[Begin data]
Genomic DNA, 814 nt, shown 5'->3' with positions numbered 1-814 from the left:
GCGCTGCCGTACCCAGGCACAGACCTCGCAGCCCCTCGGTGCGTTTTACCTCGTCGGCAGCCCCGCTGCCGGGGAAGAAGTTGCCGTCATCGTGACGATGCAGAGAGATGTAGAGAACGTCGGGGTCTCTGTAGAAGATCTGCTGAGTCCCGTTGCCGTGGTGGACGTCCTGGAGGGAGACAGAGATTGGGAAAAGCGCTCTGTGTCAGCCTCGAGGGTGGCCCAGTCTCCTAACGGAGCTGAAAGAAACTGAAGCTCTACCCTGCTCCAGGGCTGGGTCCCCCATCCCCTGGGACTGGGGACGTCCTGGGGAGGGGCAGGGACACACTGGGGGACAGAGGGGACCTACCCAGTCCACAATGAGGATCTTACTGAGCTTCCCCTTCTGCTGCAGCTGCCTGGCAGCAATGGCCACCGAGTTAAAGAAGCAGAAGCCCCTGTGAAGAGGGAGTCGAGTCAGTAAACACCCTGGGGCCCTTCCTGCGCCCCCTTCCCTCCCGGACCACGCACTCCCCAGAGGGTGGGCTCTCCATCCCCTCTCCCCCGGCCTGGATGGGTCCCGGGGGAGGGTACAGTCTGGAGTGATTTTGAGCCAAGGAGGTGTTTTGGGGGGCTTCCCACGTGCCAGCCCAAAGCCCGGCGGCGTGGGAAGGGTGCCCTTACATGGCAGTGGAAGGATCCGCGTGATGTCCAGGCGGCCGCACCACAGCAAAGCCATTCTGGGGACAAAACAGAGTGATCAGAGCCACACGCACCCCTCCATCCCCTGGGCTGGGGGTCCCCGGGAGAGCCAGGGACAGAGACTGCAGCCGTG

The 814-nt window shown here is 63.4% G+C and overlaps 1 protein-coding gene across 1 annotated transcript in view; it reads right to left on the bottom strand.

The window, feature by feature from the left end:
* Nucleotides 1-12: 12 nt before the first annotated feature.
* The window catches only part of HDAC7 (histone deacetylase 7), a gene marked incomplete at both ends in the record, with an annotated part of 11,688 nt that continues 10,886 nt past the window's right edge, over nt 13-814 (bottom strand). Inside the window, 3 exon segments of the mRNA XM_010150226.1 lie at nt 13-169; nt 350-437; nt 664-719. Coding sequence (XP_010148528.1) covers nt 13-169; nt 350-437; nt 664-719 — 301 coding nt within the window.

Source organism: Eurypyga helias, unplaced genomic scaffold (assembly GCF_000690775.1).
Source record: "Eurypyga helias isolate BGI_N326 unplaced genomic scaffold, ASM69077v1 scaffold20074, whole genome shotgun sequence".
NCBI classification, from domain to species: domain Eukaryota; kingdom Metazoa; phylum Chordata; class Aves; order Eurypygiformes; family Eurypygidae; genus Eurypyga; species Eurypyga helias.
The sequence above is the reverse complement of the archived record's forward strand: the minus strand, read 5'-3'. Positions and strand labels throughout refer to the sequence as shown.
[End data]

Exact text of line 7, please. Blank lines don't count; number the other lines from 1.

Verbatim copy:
Source organism: Eurypyga helias, unplaced genomic scaffold (assembly GCF_000690775.1).